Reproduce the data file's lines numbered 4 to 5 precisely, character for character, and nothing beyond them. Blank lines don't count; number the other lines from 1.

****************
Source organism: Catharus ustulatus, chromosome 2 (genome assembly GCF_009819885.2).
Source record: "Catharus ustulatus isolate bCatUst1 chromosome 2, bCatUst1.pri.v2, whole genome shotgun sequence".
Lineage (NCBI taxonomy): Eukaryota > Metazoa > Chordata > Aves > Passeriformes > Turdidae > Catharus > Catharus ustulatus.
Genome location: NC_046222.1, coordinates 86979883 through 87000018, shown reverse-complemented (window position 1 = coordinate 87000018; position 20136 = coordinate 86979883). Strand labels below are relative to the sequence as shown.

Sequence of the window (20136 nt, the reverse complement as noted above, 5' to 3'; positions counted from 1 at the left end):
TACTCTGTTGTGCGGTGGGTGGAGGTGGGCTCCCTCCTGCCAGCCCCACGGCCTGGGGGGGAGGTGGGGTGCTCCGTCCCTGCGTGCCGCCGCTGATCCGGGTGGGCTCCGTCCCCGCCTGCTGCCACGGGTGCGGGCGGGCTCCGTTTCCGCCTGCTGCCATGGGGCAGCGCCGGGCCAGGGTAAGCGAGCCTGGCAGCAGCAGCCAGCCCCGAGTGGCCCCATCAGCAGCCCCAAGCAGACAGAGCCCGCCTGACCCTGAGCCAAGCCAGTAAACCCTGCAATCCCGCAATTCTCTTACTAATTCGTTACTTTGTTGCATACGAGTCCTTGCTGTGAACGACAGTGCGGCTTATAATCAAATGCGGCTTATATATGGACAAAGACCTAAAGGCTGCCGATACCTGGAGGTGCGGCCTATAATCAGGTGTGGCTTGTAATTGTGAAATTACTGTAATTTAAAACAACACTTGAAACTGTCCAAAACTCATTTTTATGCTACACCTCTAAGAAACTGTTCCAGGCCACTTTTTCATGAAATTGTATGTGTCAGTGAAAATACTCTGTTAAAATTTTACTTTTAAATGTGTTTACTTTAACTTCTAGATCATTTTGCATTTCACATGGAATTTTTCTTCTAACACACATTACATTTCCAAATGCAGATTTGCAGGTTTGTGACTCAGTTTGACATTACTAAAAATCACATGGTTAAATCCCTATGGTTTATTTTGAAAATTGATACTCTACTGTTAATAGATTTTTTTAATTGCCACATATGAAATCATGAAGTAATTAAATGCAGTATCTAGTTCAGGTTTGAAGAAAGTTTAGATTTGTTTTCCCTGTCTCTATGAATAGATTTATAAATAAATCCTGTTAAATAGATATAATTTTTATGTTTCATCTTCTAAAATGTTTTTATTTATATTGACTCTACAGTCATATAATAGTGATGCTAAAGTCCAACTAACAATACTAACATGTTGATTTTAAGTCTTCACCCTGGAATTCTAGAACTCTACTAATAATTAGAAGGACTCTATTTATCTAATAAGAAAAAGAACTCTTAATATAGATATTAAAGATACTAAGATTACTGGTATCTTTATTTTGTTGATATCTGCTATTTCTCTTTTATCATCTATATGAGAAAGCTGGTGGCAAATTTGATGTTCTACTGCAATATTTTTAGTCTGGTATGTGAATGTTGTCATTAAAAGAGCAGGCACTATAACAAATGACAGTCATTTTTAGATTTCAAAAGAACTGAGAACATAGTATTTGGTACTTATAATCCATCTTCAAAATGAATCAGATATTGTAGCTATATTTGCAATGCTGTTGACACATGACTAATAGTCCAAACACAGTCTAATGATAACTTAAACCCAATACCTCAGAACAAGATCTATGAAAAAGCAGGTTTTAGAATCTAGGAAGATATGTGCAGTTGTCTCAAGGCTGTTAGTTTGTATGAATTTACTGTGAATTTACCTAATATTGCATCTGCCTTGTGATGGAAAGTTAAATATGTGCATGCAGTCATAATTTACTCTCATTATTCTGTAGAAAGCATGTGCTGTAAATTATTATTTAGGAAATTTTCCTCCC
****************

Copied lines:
Genome location: NC_046222.1, coordinates 86979883 through 87000018, shown reverse-complemented (window position 1 = coordinate 87000018; position 20136 = coordinate 86979883). Strand labels below are relative to the sequence as shown.

Sequence of the window (20136 nt, the reverse complement as noted above, 5' to 3'; positions counted from 1 at the left end):